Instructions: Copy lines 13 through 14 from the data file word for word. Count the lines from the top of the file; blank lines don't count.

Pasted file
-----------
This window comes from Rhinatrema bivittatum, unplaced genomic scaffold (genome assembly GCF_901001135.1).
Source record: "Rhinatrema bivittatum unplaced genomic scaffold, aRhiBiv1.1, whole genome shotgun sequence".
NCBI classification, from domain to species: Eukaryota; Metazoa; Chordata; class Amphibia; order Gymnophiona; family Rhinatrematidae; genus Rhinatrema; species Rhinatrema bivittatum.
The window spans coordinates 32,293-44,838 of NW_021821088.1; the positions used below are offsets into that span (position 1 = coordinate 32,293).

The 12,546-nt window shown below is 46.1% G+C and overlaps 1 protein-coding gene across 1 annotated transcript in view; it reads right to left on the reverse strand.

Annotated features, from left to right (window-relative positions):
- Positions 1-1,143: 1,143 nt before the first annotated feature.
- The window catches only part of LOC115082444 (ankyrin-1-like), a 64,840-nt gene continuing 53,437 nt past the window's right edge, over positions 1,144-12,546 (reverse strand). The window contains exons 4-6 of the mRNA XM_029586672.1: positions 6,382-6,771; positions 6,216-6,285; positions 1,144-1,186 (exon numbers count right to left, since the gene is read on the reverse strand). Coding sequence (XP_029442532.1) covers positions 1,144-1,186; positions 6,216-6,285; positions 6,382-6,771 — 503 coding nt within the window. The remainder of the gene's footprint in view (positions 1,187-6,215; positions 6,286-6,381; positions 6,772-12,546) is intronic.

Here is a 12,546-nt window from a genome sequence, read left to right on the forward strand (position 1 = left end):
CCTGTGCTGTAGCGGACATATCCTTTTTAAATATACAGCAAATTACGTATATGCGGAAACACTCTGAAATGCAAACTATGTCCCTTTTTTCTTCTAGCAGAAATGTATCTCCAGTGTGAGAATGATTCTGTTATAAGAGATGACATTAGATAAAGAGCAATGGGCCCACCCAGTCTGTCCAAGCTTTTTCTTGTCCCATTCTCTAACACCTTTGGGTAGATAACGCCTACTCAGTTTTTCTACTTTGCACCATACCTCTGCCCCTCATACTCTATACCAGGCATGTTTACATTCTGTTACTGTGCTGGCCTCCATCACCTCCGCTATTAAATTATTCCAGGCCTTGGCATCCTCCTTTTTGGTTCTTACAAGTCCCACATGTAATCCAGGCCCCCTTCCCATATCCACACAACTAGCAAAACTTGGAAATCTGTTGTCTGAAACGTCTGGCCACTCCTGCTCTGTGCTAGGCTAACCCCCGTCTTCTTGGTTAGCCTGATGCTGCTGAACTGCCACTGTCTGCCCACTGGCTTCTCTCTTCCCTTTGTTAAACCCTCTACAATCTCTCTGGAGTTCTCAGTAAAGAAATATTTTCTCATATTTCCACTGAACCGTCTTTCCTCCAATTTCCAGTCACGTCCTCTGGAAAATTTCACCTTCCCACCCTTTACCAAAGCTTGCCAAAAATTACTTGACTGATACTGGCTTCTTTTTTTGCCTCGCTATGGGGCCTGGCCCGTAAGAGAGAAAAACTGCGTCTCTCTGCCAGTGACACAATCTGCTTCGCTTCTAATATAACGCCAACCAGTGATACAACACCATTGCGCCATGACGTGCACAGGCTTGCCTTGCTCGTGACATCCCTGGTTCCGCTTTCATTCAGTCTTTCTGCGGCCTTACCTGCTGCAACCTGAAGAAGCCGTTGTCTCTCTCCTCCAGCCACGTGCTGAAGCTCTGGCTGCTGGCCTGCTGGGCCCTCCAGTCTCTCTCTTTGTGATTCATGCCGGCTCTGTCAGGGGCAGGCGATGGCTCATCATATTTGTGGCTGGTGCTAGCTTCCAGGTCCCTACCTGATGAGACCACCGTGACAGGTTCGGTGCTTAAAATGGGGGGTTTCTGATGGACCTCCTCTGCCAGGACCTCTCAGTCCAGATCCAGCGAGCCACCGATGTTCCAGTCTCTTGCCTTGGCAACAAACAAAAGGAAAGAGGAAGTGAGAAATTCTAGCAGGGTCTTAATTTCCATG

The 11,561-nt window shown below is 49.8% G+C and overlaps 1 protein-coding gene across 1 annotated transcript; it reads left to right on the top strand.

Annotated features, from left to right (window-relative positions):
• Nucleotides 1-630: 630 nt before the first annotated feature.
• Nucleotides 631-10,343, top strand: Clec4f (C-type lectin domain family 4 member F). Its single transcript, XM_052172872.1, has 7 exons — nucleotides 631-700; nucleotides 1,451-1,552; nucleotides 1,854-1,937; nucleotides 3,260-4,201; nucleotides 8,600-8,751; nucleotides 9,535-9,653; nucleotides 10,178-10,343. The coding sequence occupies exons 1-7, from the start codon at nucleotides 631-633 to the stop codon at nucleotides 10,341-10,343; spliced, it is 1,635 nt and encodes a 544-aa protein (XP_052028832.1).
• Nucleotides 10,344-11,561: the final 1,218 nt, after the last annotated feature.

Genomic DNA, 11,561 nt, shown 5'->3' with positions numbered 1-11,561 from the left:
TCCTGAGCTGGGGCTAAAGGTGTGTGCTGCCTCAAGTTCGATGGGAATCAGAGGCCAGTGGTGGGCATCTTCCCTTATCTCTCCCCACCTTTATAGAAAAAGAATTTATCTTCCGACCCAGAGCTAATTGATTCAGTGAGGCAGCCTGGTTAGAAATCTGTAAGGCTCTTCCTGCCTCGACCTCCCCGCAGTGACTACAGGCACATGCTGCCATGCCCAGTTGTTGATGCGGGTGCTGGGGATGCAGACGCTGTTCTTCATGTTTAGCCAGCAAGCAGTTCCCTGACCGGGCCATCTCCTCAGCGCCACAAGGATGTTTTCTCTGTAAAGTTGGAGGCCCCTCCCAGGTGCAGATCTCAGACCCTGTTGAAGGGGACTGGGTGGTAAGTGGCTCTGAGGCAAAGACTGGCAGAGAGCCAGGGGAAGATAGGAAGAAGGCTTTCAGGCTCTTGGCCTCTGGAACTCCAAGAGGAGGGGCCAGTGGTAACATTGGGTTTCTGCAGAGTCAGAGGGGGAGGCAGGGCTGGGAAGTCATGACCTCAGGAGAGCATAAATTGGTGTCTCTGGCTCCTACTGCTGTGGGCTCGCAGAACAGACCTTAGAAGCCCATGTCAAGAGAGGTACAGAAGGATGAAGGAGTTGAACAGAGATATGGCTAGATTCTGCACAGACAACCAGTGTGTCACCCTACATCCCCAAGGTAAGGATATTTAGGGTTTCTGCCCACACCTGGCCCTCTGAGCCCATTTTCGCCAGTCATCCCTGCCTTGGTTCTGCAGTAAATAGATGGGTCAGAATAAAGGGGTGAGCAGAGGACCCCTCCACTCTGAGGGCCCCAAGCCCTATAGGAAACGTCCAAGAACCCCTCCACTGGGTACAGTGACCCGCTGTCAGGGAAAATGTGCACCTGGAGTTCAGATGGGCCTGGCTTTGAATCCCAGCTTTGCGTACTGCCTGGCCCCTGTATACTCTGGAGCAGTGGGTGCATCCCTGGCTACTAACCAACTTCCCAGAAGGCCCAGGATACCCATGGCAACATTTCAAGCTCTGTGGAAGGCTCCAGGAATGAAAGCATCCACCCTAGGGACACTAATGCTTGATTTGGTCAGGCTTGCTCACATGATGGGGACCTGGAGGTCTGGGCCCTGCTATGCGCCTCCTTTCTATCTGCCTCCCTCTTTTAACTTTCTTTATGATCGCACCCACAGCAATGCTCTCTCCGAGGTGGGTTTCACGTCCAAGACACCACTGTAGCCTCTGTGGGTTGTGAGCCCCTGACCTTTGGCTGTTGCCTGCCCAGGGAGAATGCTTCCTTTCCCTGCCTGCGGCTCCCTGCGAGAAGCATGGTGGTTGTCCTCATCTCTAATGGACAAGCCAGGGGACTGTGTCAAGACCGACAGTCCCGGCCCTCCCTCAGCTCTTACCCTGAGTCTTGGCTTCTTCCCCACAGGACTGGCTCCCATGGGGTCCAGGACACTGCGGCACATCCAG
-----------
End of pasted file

• Nucleotides 1-630: 630 nt before the first annotated feature.
• Nucleotides 631-10,343, top strand: Clec4f (C-type lectin domain family 4 member F). Its single transcript, XM_052172872.1, has 7 exons — nucleotides 631-700; nucleotides 1,451-1,552; nucleotides 1,854-1,937; nucleotides 3,260-4,201; nucleotides 8,600-8,751; nucleotides 9,535-9,653; nucleotides 10,178-10,343. The coding sequence occupies exons 1-7, from the start codon at nucleotides 631-633 to the stop codon at nucleotides 10,341-10,343; spliced, it is 1,635 nt and encodes a 544-aa protein (XP_052028832.1).